environment. Two potential approaches were identified for
evaluation. The first approach uses a combination of network and
host intrusion detection sensors with a staffed monitoring center.
The second approach consists of daily access log review. The former
alternative is judged much more capable of detecting an attack in
time to minimize any damage to the institution and its data, albeit
at a much greater cost. The added cost is entirely appropriate when
customer data and institution processing capabilities are exposed to
an attack, such as in an Internet banking environment. The latter
approach may be appropriate when the primary risk is reputational
damage, such as when the only information being protected is an
information-only Web site, and the Web site is not connected to
other financial institution systems.
Strategies should consider the layering of controls. Excessive
reliance on a single control could create a false sense of
confidence. For example, a financial institution that depends solely
on a firewall can still be subject to numerous attack methodologies
that exploit authorized network traffic. Financial institutions
should design multiple layers of security controls and testing to
establish several lines of defense between the attacker and the
asset being attacked. To successfully attack the data, each layer
must be penetrated. With each penetration, the probability of
detecting the attacker increases.
Policies are the primary embodiment of strategy, guiding decisions
made by users, administrators, and managers, and informing those
individuals of their security responsibilities. Policies also
specify the mechanisms through which responsibilities can be met,
and provide guidance in acquiring, configuring, and auditing
information systems. Key actions that contribute to the success of a
security policy are:
1) Implementing through ordinary means, such as system
administration procedures and acceptable - use policies;
2) Enforcing policy through security tools and sanctions;
3) Delineating the areas of responsibility for users,
administrators, and managers;
4) Communicating in a clear, understandable manner to all
5) Obtaining employee certification that they have read and
understood the policy;
6) Providing flexibility to address changes in the environment;
7) Conducting annually a review and approval by the board of
Return to the top of
NATIONAL INSTITUTE OF STANDARDS
AND TECHNOLOGY -
the series on the National Institute of Standards and Technology
Chapter 17 - LOGICAL ACCESS CONTROL
of Access Controls
Logical access controls are closely related to many other controls.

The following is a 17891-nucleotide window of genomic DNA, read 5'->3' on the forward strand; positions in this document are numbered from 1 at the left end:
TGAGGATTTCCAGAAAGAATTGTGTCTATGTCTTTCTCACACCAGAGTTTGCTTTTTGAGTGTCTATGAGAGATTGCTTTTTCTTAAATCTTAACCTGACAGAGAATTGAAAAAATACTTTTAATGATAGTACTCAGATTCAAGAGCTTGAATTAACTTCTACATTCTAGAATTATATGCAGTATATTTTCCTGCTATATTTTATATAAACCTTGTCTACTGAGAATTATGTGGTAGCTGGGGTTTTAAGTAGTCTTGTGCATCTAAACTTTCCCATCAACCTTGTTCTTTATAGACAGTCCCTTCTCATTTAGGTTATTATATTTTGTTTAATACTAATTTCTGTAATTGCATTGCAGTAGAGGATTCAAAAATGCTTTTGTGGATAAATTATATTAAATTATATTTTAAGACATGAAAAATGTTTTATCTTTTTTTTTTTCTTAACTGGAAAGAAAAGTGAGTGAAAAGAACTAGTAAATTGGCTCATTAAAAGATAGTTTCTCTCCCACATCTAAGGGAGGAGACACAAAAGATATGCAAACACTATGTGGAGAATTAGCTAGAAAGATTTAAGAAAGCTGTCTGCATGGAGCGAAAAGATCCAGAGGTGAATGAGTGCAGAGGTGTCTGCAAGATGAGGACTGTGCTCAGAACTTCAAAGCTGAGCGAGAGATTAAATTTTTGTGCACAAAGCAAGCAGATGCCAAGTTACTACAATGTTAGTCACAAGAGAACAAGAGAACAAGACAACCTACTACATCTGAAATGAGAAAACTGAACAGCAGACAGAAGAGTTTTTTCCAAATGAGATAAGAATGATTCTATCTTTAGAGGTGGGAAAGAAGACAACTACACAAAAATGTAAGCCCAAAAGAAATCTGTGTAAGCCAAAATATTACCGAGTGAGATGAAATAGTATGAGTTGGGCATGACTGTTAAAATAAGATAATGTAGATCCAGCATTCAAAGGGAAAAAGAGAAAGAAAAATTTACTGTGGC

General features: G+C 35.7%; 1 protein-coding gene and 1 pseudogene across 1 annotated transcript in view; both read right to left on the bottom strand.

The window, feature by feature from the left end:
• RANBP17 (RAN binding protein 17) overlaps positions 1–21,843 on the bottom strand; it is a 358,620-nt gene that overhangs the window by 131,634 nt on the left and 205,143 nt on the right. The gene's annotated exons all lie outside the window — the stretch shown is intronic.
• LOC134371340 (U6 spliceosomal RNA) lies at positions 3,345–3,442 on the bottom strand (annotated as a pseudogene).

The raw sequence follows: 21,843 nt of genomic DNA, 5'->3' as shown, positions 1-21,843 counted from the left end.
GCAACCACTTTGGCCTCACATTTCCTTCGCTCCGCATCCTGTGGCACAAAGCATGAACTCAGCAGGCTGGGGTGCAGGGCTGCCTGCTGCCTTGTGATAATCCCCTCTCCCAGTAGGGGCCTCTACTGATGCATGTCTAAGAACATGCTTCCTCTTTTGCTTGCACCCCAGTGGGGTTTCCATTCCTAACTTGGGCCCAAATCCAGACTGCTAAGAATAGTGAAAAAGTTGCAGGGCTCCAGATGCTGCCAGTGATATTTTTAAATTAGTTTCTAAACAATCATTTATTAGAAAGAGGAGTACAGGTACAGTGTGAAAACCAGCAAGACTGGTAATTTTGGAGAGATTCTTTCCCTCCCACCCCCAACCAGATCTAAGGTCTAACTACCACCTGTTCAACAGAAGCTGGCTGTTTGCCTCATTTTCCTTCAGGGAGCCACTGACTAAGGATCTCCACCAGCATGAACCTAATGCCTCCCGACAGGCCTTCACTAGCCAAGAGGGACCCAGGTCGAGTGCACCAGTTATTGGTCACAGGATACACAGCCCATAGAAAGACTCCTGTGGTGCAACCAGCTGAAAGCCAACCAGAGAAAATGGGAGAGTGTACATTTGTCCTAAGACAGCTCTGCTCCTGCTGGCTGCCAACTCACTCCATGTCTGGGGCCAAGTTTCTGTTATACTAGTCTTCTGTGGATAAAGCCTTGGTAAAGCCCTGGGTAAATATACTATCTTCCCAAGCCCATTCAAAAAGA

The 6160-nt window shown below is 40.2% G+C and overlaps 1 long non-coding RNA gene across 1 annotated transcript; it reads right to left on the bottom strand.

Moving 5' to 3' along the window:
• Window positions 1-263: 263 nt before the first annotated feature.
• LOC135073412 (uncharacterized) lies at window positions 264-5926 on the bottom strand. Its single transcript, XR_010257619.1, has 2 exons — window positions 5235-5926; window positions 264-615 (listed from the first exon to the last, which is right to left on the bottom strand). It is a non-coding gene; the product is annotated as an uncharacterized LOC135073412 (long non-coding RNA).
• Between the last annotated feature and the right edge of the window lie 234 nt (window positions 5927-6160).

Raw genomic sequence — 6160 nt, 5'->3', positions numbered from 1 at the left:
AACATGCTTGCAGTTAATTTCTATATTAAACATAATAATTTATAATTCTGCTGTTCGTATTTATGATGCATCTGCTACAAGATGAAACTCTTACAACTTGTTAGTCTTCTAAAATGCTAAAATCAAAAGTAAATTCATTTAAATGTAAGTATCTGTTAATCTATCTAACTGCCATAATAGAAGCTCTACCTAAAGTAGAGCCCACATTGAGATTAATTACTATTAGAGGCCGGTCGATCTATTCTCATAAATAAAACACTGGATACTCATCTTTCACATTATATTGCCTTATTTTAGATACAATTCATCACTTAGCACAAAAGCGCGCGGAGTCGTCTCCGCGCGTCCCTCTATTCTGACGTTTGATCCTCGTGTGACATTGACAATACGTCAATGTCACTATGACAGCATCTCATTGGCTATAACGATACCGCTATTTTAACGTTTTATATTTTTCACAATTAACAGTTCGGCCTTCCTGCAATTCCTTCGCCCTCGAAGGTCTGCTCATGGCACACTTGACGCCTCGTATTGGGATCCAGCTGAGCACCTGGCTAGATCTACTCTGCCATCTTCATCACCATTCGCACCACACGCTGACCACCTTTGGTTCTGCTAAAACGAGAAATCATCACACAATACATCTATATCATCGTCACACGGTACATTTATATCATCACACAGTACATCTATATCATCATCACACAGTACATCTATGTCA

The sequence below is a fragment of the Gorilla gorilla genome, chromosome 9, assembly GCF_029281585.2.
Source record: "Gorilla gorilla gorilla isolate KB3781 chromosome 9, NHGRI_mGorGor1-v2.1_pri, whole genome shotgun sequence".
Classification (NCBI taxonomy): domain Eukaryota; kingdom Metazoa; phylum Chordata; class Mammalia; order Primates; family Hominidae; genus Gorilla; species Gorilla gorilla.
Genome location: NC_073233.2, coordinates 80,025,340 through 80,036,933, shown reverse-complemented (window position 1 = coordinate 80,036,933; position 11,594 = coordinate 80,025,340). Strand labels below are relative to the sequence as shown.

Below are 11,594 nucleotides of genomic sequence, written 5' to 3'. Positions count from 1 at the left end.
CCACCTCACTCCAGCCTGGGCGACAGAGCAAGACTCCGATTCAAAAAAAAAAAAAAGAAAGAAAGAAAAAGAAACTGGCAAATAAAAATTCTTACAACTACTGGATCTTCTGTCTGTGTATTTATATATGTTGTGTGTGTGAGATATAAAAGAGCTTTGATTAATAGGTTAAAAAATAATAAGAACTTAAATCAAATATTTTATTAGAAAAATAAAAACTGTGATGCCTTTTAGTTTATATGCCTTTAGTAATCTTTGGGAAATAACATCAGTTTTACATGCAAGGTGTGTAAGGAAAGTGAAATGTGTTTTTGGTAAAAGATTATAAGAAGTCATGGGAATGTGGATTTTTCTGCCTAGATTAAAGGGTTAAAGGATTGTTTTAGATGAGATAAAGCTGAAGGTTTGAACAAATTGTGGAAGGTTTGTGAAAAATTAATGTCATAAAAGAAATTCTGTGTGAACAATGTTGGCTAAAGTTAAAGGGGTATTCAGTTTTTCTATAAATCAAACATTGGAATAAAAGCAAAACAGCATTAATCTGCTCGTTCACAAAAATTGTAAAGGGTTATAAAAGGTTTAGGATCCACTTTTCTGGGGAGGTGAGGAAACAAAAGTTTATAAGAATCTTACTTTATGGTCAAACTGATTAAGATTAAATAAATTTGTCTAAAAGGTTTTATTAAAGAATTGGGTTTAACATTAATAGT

Several of them have been discussed in the chapter.
Policy and Personnel. The most fundamental interdependencies
of logical access control are with policy and personnel. Logical
access controls are the technical implementation of system-specific
and organizational policy, which stipulates who should be able to
access what kinds of information, applications, and functions. These
decisions are normally based on the principles of separation of
duties and least privilege.
Audit Trails. As discussed earlier, logical access controls
can be difficult to implement correctly. Also, it is sometimes not
possible to make logical access control as precise, or fine-grained,
as would be ideal for an organization. In such situations, users may
either deliberately or inadvertently abuse their access. For
example, access controls cannot prevent a user from modifying data
the user is authorized to modify, even if the modification is
incorrect. Auditing provides a way to identify abuse of access
permissions. It also provides a means to review the actions of
system or security administrators.
Identification and Authentication. In most logical access
control scenarios, the identity of the user must be established
before an access control decision can be made. The access control
process then associates the permissible forms of accesses with that
identity. This means that access control can only be as effective as
the I&A process employed for the system.
Physical Access Control. Most systems can be compromised if
someone can physically access the machine (i.e., CPU or other major
components) by, for example, restarting the system with different
software. Logical access controls are, therefore, dependent on
physical access controls (with the exception of encryption, which
can depend solely on the strength of the algorithm and the secrecy
of the key).